C. Keith Ray

C. Keith Ray writes about and develops software in multiple platforms and languages, including iOS® and Macintosh®.
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Thursday, November 14, 2013

Law of Demeter and Encapsulation

(Originally posted 2003.Apr.18 Fri; links may have expired.)

The Law of Demeter (LoD) is a heuristic for good object encapsulation. Ignore the Law of Demeter (and other advice on encapsulation), and you'll find yourself in a debugging and refactoring hell. Applied too strictly, LoD forbids container objects and external iterators (there may be a loop-hole for that, which I'll get back to later).

Yesterday, I wanted to eliminate a "reset" function in one object, and instead have its owning object delete and re-create that object. That should be straightforward, but it didn't work because encapsulation and the Law of Demeter were being violated.

The problem here was that a pointer to member variable of this "reset-able" object was being passed around and retained by other objects, whose lifetimes are longer-lived than that member variable would be if I implemented the delete and re-create strategy.

I've trained myself to never give out a member variable's address, just like a TV network never gives out a TV star's address. It's dangerous. It causes the program to be more brittle. It violates encapsulation. You never know what those obsessive fans or programmers might do. Other objects become too dependent on the internal state of another object -- changing the internals of an object becomes difficult. Polymorphism is overly restricted because any "replacement" class must also give out a member variable's address, and that variable's type must be compatible. As I said, I trained myself, but sometimes I forget, and I'm working with other people who sometimes also forget about this danger.

In C++, an alternative to returning a pointer to a member object is returning a reference to a member object, but that turns out to be just as bad. I'll illustrate with some code.

Pointer* ptr = obj.GetMemberAddress();
delete obj;
// ptr is now "dangling" - pointing to deleted memory.

Reference& ref = obj.GetMemberReference();
delete obj;
// ref is now "dangling" - it also points to deleted memory.

No one would write code that obviously bad, but put in an event-loop, lots of intervening functions and other objects, and maybe some threading, and the same thing can happen without anyone realizing it until the crash occurs.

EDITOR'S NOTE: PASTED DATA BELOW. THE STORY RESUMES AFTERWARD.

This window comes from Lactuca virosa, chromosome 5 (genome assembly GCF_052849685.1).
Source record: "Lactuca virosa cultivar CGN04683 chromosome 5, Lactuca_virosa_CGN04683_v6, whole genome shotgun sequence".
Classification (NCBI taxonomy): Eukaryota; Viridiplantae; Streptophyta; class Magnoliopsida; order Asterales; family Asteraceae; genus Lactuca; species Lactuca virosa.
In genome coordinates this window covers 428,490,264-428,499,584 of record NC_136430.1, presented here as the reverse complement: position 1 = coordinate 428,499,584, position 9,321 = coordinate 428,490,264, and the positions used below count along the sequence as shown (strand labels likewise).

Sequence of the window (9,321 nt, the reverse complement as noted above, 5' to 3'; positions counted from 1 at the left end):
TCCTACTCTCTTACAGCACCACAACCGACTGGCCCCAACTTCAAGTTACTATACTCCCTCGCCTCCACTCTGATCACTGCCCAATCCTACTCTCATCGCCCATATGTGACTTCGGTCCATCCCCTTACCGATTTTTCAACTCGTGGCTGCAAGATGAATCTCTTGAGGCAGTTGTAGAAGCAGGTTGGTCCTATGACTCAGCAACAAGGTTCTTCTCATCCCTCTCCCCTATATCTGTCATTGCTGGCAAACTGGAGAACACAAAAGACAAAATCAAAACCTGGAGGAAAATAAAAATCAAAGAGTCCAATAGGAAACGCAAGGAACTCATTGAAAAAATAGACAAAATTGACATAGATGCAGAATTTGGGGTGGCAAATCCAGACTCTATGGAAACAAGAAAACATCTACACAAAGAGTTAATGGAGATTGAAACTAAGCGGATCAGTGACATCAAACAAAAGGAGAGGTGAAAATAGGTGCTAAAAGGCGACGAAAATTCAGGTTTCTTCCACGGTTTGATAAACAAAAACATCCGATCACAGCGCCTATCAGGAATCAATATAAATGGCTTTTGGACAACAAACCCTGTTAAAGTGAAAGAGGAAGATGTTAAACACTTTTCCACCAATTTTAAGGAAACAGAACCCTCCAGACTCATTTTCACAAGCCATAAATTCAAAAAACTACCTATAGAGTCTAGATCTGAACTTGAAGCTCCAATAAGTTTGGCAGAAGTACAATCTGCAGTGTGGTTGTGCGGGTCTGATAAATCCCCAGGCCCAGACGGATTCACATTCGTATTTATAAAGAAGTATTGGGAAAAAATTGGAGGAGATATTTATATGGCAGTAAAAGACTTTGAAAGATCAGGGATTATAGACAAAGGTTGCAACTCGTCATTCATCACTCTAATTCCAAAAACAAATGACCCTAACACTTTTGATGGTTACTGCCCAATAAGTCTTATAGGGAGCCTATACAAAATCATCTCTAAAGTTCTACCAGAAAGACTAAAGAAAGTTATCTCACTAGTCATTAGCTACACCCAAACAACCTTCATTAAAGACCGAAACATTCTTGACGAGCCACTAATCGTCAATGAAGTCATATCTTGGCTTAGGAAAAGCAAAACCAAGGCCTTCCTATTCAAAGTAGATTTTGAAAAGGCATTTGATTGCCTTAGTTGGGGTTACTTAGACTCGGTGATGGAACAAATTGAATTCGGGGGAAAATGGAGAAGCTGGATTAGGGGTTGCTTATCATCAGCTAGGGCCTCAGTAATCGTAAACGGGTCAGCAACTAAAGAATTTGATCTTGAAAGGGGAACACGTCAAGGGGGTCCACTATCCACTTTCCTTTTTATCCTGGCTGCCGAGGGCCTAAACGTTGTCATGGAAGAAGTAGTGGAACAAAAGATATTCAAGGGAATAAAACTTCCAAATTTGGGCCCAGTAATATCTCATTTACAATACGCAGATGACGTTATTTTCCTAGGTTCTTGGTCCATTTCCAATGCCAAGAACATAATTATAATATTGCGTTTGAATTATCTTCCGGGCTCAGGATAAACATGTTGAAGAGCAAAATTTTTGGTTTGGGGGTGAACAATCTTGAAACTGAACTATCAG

You could make a rule to never retain such a pointer or reference... that is an improvement (as long as no one breaks the rule), but it is awkward. It also requires that you never pass the pointer or reference into functions. It's too easy forget where the pointer came from, and create a persistent object holding that pointer. And that dangerous "persistence" include multi-threading as well as objects - a thread's lifetime is even less predictable than an object's, and it becomes much harder to diagnose dangling pointer problems in multi-threading programs.

So LoD forbids this:

memberPtr = obj.GetMemberAddress();
memberPtr->DoSomething(); // potentially changing obj's member state.

It also forbids this:


What you should do, is either return a copy of the member, and the copy's lifetime is no longer under the control of "obj", or incorporate DoSomething() into the API of "obj".

So we can write:

memberValue = obj.GetMemberValue(); // returns copy
memberValue.DoSomething(); // doesn't affect obj's original member state.

We can even write:


because DoSomething is operating on a copy. NOTE: if you write this sequence of calls more than once, XP requires that you remove this duplication, most likely by incorporating DoSomething into the API of "obj".

Returning a copy is particularly useful for 'basic' types like String, Date, and so on. The safe programmer will return a copy of a string or date member variable, so that callers can not change the state of the member variable "behind the owner's back'".

Some of the more rabid fans of the Law of Demeter say that even this operating on a copy is too fragile, and you really should do this:


The danger of over-applying this idea is that your object interfaces get really fat. You really don't want to re-implement all of the member functions of String for each of the String members in your EmployeeData class just because you think LoD tells you to. Because of this, I think of the "Law" as more of a "Recommendation".